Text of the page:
However, to those of us on the inside, the roadmap was always bound to lead down the proverbial drain like all the incomprehensive and insufficient agreements before it. The reason is plain and simple, but one which eludes the major "peacemakers" in this conflict. As long as the roadmap, or any other agreement--and we have all witnessed the demise of the Oslo accords--does not unequivocally address and demand an end to Israel's military occupation of the West Bank, Gaza Strip and East Jerusalem, nothing will ever come good.
This may sound simplistic to some. They will say that negotiating is the path on which modern and civilized countries reach agreements and compromise the only answer to avoiding more strife. However, Palestinians have already offered a generous compromise in the form of accepting a state on 22 percent of historical Palestine. This is a fact not appreciated by many.
The Palestinian leadership made that decision in 1988 and has not reneged on it since, neither will they in the future. That is not even the problem, which is more the fact that when the leadership, under the late President Yasser Arafat, decided to essentially move from the realm of revolution to one of diplomacy and negotiations, it became bound to this track forever.
Ask almost any Palestinian and they will say the roadmap has failed thus far because of Israeli settlements. To a large extent, this is true. The first phase of the roadmap requires that Israel "freeze all settlement activity and dismantle outposts". Israel has completely disregarded this clause and continues to this day to announce tenders for additional housing units in West Bank and East Jerusalem settlements. This is particularly true for Jewish settlements around Jerusalem, a move that can only be understood in the context of Israel's bid to retain as much West Bank land around Jerusalem as possible in any final agreement.
Israel's unfettered hand at creating facts on the ground is compounded by the blatant endorsement of the roadmap's broker, the United States. While the US pays lip service to Palestinian demands for a halt to settlement activity, calling it "unhelpful" or on good days "an impediment to the peace process", in reality the Americans have done nothing to stop it. In Bush's April 2004 letter to then Israeli prime minister Ariel Sharon, he writes, "In light of new realities on the ground, including already existing major Israeli population centers, it is unrealistic that the outcome of final status negotiations will be a full and complete return to the armistice lines of 1949." Never mind that international law deems all Israeli settlements built on all land occupied in the 1967 war as illegal and calls for their dismantlement. Yet another fact lost in translation.
The separation wall being built in and around the West Bank is yet another indication that Israel has no intention of implementing its roadmap obligations. While phase I requires that Israel improve the Palestinians' humanitarian situation, the wall and the social and economic isolation it creates (not to mention its political ramifications) along with the continued siege on Gaza show that the Palestinian "humanitarian situation" is not very high on Israel's list of priorities.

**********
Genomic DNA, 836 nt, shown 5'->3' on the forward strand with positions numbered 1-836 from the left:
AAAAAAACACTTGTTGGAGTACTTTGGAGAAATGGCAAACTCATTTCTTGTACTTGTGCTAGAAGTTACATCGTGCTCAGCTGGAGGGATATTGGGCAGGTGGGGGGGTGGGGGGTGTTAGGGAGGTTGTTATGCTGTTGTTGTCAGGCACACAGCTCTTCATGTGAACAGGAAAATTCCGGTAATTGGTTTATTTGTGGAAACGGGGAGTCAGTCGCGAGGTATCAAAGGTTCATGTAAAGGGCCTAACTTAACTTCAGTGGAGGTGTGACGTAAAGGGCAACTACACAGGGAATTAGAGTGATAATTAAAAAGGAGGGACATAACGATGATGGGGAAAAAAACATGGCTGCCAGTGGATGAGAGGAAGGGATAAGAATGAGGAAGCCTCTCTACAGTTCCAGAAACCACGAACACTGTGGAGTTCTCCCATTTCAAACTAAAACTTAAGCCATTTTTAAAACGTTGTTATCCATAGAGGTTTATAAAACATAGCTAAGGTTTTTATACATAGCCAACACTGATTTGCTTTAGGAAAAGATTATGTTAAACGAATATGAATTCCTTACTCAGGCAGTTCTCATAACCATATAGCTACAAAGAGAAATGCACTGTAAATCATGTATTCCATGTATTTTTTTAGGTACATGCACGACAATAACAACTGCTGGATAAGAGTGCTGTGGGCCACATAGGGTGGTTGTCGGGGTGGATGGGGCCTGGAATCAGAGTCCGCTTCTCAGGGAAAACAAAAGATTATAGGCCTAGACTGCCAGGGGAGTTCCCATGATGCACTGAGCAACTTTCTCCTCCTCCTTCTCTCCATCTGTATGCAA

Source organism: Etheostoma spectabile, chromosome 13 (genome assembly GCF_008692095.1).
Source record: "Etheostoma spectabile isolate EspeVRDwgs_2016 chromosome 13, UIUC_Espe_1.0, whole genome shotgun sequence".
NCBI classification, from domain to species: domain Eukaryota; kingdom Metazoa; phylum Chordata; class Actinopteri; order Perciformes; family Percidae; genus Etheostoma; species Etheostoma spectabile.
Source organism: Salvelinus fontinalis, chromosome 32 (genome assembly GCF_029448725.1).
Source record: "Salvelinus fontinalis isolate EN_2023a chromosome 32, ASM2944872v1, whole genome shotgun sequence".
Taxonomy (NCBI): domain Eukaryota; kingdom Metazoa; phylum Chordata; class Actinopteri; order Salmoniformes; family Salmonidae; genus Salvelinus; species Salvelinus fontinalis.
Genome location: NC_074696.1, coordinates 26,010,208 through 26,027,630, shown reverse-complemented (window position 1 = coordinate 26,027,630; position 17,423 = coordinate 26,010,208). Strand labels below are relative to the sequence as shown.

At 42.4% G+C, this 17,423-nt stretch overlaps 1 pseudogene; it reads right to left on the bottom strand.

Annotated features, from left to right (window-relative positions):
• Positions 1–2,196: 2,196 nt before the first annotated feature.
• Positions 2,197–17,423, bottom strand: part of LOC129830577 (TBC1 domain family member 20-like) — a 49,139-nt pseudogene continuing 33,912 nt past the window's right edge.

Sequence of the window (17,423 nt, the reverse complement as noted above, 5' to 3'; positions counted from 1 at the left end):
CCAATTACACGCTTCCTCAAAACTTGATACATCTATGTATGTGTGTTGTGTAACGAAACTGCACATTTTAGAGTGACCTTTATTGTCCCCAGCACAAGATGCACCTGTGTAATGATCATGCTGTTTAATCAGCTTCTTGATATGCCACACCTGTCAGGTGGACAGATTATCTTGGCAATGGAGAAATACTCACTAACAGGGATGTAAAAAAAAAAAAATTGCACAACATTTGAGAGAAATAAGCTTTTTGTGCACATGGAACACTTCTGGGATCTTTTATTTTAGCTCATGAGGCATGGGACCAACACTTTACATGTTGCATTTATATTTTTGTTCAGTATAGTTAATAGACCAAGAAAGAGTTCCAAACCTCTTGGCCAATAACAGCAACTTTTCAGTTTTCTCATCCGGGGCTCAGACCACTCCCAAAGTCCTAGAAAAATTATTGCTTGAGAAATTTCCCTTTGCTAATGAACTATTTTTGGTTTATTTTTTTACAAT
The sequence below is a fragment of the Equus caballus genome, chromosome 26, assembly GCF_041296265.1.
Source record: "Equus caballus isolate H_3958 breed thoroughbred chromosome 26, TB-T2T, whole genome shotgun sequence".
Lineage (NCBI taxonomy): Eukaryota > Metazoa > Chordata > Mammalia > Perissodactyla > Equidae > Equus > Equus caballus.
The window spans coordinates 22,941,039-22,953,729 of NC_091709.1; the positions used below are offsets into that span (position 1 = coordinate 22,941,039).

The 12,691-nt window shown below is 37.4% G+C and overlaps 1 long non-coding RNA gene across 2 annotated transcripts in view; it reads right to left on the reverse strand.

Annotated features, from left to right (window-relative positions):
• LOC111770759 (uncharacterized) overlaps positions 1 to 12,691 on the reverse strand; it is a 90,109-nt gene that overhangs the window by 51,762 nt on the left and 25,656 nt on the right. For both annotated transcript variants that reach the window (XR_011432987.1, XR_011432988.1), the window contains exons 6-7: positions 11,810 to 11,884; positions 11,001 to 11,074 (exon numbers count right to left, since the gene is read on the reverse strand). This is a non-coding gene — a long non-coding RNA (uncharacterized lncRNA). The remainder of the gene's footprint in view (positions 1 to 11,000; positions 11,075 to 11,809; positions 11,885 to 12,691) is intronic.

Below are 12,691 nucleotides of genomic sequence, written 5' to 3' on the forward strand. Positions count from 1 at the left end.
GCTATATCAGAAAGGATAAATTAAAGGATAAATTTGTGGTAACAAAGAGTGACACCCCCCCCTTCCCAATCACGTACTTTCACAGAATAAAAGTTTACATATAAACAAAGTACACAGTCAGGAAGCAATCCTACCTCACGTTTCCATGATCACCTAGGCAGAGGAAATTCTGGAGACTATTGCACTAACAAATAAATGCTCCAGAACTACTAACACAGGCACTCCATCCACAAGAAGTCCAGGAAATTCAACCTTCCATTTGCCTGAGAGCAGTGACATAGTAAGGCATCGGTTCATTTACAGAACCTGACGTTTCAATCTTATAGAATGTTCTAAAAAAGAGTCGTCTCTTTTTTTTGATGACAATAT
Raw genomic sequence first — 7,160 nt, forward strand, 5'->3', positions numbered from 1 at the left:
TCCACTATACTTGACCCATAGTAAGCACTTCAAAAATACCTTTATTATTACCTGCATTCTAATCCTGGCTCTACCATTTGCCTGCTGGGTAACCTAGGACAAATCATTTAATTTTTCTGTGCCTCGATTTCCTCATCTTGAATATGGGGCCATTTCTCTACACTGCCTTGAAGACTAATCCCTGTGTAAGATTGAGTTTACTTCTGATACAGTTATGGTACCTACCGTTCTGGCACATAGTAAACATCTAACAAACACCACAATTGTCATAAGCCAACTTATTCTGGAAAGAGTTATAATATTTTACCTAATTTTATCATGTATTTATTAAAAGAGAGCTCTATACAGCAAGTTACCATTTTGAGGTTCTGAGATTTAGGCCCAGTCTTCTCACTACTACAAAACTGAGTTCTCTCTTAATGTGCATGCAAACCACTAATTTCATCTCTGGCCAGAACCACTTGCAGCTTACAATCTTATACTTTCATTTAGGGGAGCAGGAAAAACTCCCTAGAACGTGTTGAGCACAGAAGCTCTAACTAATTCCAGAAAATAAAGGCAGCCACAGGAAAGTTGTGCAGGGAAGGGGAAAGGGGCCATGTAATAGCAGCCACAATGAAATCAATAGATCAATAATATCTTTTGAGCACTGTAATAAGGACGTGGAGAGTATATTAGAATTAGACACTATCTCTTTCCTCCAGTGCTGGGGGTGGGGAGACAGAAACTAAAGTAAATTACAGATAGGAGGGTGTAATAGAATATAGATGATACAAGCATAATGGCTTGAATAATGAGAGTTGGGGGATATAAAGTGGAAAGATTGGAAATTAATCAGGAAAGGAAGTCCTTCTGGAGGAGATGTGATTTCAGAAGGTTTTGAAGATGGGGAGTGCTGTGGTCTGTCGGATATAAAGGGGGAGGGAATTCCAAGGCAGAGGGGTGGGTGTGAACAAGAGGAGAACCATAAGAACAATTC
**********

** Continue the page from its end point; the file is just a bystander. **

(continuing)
This is not to say that Palestinians are not at fault as well. While they have made many a concerted effort to live up to their obligations in terms of curbing "terrorist" groups (a peek into Palestinian prisons filled with Hamas and Islamic Jihad loyalists is enough evidence of this), they have their own internal issues to sort out. With the Hamas-Fateh rift only growing wider despite various efforts to bridge the gap, the Palestinians are moving farther and farther away from presenting a united front. The division has cost Palestinians their modest strength in their negotiating position and has chipped away at the credibility of both leaderships with their own people.
Nonetheless, it all comes down to intention. Israel has made no secret of its intention to keep hold of major settlement blocs in the West Bank. It does not plan on relinquishing East Jerusalem, which Palestinians consider the capital of their future Palestinian state, nor does it accept the right of return for Palestinian refugees. In simple terms, if Israel does end its 40 year long military occupation, it will leave behind a disconnected, geographically and economically unviable entity that will render even Bush's Swiss cheese analogy a rose-tinted vision.
In terms of the Palestinians, perhaps their major flaw is relying too heavily on Arab countries, especially on those who have already signed peace deals with Israel without even a promise of restoring the rights of their Palestinian brethren.
As for the United States and the Quartet, the years of failed agreements and bitter conflict should be enough to drive home one crucial point. Without the promise of a just and comprehensive solution that entails a complete end to the Israeli occupation, the roadmap will eventually and inexorably meet the fate of all the other agreements before it.- Published 5/5/2008 © bitterlemons.org
Joharah Baker is a writer with Miftah, the Palestinian Initiative for Global Dialogue and Democracy. She is a former editor of the Palestine Report.
AN ISRAELI VIEW
The roadmap revisited
by Naomi Chazan